Shares of GameStop (NYSE:GME) fell by double digits after hours on Wednesday, following the video game retailer's release of its second-quarter earnings results. The beleaguered business, suffering from a double whammy of the end of the current console cycles and the increasing digital delivery of video games, reported results that were worse than expected.

Sales fell 26.7% from the year-ago quarter as same-store sales fell by 12.7%, with results hurting from the late console cycle as well as store closures in the quarter, which spanned May through July. Though e-commerce sales grew 800%, that doesn't appear to be enough to offset the various headwinds GameStop is facing. Adjusted EBITDA losses increased from $19.9 million to $62.4 million, and net losses grew from $32 million to $91.2 million.

And yet despite these terrible-looking numbers, GameStop managed to generate $192.8 million in operating cash flow and $181.9 million in free cash flow. That's fairly striking, considering its market capitalization is only about $425 million. So how did GameStop do it?

A husband wife and son play video games together.

Image source: Getty Images.

Harvesting inventory

The biggest driver of GameStop's cash flow last quarter, and really all of this year, has been the company's selling off of inventory without replenishing it. During the quarter, it harvested $198.2 million from selling inventory without replacing it, and increased its accounts payable by $80.4 million while increasing its taxes payable by $47.5 million. In another boost to the cash levels (but one which isn't included in free cash flow), GameStop also sold some of its real estate in a sale-leaseback transaction, adding another $43.2 million in liquidity.

As a result, the company's cash hoard increased to $735.1 million against just $472.2 million of short- and long-term debt. Given that GameStop now has a net cash level of $262.9 million, which is more than half the company's market capitalization, it seems really cheap in relation to its balance sheet.

But more inventory is coming

However, investors shouldn't expect all that cash to be available for things like buybacks or paying down debt right now. GameStop will eventually have to restock its inventory in preparation for the new PlayStation and Xbox consoles, which will be coming out during the holiday season. Since we are at the very end of the life of the prior generation's seven-year-old consoles, GameStop had the luxury of selling off older consoles and console games this quarter before it has to restock for the holidays.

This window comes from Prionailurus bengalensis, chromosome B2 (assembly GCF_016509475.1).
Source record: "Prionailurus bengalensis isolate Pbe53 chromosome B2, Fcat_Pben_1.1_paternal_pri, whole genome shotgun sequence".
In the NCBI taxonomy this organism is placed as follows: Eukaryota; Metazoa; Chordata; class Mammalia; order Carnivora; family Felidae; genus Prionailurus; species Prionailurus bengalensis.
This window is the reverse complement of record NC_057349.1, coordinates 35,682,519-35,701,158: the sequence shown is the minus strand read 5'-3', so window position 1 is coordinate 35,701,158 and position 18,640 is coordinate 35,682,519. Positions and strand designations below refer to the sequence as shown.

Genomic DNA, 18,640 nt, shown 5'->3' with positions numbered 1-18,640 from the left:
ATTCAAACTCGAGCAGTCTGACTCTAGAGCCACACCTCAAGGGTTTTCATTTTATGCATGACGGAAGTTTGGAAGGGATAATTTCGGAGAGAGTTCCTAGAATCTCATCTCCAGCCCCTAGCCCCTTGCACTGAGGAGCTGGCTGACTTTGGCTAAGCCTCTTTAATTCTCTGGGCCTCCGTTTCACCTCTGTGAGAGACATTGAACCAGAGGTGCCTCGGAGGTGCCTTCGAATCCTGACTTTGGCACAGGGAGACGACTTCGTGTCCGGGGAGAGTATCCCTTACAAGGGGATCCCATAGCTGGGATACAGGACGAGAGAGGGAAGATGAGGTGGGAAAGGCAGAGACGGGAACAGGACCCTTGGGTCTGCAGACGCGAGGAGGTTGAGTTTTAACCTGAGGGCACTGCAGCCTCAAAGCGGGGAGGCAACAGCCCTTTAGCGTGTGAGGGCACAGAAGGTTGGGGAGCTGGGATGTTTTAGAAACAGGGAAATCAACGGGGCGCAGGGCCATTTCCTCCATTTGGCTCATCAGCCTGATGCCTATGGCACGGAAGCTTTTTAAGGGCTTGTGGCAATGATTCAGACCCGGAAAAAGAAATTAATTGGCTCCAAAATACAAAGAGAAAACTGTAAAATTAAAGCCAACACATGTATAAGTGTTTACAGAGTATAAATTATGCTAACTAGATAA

In addition, it will probably have another down quarter spanning August, September, and October before the holiday launches. The current weak results also suffered from a lack of new software games, many of which got pushed out to later in the year. Basically, it's possible there could be more cash burn in the next three months, not more cash flow.

Value stock or value trap?

GameStop is interesting right now since it's a cheap stock. On the other hand, many think the company may not survive the next few years, as e-commerce and digital gaming take over from physical games.

The new PlayStation and Xbox consoles will each have a disc drive in them, which is crucial for GameStop, though there will also be digital-only platforms launched in conjunction. If consumers flock to digital-only options, GameStop may be able to sell that hardware, but will miss out on sales of software and pre-owned games, which are much higher-margin businesses. As such, many justifiably believe that it may have a rough go of it this decade.

But there are also believers in the stock -- especially at its bargain price. At the end of August, it was revealed that RC Ventures, the investment firm set up by Chewy co-founder Ryan Cohen, had purchased 5.8 million shares of GameStop, giving it a 9% stake in the company. Another high-profile investor is Michael Burry, famous for his role in the book and movie The Big Short. Many continue to believe there will be an ongoing market for physical games, as digital downloads take up lots of memory and bandwidth, and trade-ins can make physical games cheaper in the long run if avid gamers trade in existing games for discounts on new ones.

Basically, there is a lot of controversy around GameStop right now, as the company's cost-cutting, turnaround efforts, solid balance sheet, cheap valuation, and new console launches are running into the headwinds of lower store traffic from the pandemic and the increased digitization of gaming.

Whichever side you land on, both bulls and bears should keep an open mind heading into the fall and winter, as the company's upcoming results will likely make or break the GameStop investment case.